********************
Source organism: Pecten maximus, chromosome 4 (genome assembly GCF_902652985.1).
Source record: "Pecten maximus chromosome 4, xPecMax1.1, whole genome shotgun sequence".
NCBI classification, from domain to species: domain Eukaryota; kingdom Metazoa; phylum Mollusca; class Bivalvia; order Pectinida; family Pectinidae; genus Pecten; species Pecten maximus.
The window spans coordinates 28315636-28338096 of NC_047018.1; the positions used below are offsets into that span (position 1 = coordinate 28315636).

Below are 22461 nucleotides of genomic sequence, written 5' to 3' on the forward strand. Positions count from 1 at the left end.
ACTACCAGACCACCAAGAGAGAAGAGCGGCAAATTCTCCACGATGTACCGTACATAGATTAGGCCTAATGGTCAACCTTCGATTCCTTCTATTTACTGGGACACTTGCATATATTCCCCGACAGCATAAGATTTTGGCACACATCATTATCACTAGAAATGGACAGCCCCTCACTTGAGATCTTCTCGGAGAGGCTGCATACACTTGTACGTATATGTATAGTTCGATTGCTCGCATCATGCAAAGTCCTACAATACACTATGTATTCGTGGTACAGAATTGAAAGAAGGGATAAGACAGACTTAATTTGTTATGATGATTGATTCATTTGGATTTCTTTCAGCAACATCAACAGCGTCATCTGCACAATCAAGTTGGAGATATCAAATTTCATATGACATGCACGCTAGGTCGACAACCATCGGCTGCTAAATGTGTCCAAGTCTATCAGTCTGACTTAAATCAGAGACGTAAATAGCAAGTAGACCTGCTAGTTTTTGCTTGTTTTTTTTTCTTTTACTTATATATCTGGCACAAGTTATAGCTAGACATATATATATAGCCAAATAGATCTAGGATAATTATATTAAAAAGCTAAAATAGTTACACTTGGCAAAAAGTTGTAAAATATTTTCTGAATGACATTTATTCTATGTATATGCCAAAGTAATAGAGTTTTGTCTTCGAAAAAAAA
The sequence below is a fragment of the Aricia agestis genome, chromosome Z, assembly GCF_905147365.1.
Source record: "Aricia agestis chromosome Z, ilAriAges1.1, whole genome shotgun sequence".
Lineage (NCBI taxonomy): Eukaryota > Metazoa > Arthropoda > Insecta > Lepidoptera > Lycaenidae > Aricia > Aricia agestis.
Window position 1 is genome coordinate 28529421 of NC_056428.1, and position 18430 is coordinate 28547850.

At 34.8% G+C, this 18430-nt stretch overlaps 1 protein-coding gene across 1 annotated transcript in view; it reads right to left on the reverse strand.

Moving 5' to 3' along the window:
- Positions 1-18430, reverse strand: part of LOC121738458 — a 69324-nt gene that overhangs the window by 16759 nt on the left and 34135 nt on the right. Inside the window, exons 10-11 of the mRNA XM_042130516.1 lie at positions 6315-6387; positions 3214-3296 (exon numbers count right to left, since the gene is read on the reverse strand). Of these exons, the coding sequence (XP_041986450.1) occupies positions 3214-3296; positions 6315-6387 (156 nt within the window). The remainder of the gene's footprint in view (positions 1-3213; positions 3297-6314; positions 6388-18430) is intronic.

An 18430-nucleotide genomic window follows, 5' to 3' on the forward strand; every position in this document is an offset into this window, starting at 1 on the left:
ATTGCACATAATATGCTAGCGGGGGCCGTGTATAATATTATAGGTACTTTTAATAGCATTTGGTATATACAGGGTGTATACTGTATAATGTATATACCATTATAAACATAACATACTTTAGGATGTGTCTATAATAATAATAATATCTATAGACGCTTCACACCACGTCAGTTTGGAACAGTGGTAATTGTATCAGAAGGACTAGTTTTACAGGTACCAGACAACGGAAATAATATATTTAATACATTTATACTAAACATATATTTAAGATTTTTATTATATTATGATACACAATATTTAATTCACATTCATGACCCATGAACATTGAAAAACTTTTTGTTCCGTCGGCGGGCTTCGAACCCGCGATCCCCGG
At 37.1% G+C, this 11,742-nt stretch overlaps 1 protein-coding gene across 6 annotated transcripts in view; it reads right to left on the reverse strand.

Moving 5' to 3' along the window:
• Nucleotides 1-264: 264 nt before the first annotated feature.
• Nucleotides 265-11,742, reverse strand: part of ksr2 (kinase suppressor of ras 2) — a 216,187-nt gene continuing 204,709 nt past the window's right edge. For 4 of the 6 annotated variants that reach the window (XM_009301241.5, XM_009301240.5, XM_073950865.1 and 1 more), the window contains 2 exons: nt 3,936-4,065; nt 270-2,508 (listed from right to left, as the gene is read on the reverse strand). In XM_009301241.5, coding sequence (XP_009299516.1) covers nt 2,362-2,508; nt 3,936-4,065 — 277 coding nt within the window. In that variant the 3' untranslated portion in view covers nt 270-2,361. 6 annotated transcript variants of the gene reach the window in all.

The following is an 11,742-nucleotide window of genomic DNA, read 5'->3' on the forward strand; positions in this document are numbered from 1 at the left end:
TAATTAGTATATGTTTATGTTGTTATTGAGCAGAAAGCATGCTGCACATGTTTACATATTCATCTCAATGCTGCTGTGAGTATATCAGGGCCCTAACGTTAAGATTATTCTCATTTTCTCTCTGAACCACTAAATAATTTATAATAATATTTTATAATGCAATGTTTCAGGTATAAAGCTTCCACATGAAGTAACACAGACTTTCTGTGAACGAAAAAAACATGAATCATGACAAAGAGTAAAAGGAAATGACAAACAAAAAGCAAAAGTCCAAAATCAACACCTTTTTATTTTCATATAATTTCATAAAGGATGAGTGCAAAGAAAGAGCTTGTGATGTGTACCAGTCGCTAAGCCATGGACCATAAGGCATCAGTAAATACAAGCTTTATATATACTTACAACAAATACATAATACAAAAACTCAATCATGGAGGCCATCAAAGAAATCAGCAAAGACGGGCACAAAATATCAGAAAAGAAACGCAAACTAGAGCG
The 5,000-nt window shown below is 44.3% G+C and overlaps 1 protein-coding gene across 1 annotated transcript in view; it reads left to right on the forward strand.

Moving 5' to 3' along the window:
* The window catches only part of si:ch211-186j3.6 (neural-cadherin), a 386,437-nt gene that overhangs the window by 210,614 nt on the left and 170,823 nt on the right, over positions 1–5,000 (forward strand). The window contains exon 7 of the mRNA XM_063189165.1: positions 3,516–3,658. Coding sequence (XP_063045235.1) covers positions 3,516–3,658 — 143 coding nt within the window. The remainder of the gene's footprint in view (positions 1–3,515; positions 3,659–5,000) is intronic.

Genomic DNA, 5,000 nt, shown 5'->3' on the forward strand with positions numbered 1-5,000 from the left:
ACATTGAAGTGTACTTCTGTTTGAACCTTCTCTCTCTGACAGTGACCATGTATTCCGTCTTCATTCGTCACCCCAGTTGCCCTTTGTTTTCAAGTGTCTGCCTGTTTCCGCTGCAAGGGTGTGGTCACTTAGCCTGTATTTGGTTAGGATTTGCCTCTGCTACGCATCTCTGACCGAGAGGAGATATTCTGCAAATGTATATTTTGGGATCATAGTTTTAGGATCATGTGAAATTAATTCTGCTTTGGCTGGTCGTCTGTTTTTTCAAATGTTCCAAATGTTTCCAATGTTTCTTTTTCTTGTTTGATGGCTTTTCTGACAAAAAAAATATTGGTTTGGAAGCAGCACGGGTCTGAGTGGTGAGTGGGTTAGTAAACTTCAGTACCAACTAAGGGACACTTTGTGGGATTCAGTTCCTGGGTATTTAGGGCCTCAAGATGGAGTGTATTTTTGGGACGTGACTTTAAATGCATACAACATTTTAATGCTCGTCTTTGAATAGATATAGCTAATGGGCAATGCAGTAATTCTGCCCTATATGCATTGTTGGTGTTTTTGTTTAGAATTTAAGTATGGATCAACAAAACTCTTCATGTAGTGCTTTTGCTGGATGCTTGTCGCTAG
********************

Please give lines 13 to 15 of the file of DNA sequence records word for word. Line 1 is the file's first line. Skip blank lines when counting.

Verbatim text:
- Positions 1-18430, reverse strand: part of LOC121738458 — a 69324-nt gene that overhangs the window by 16759 nt on the left and 34135 nt on the right. Inside the window, exons 10-11 of the mRNA XM_042130516.1 lie at positions 6315-6387; positions 3214-3296 (exon numbers count right to left, since the gene is read on the reverse strand). Of these exons, the coding sequence (XP_041986450.1) occupies positions 3214-3296; positions 6315-6387 (156 nt within the window). The remainder of the gene's footprint in view (positions 1-3213; positions 3297-6314; positions 6388-18430) is intronic.

An 18430-nucleotide genomic window follows, 5' to 3' on the forward strand; every position in this document is an offset into this window, starting at 1 on the left:
ATTGCACATAATATGCTAGCGGGGGCCGTGTATAATATTATAGGTACTTTTAATAGCATTTGGTATATACAGGGTGTATACTGTATAATGTATATACCATTATAAACATAACATACTTTAGGATGTGTCTATAATAATAATAATATCTATAGACGCTTCACACCACGTCAGTTTGGAACAGTGGTAATTGTATCAGAAGGACTAGTTTTACAGGTACCAGACAACGGAAATAATATATTTAATACATTTATACTAAACATATATTTAAGATTTTTATTATATTATGATACACAATATTTAATTCACATTCATGACCCATGAACATTGAAAAACTTTTTGTTCCGTCGGCGGGCTTCGAACCCGCGATCCCCGG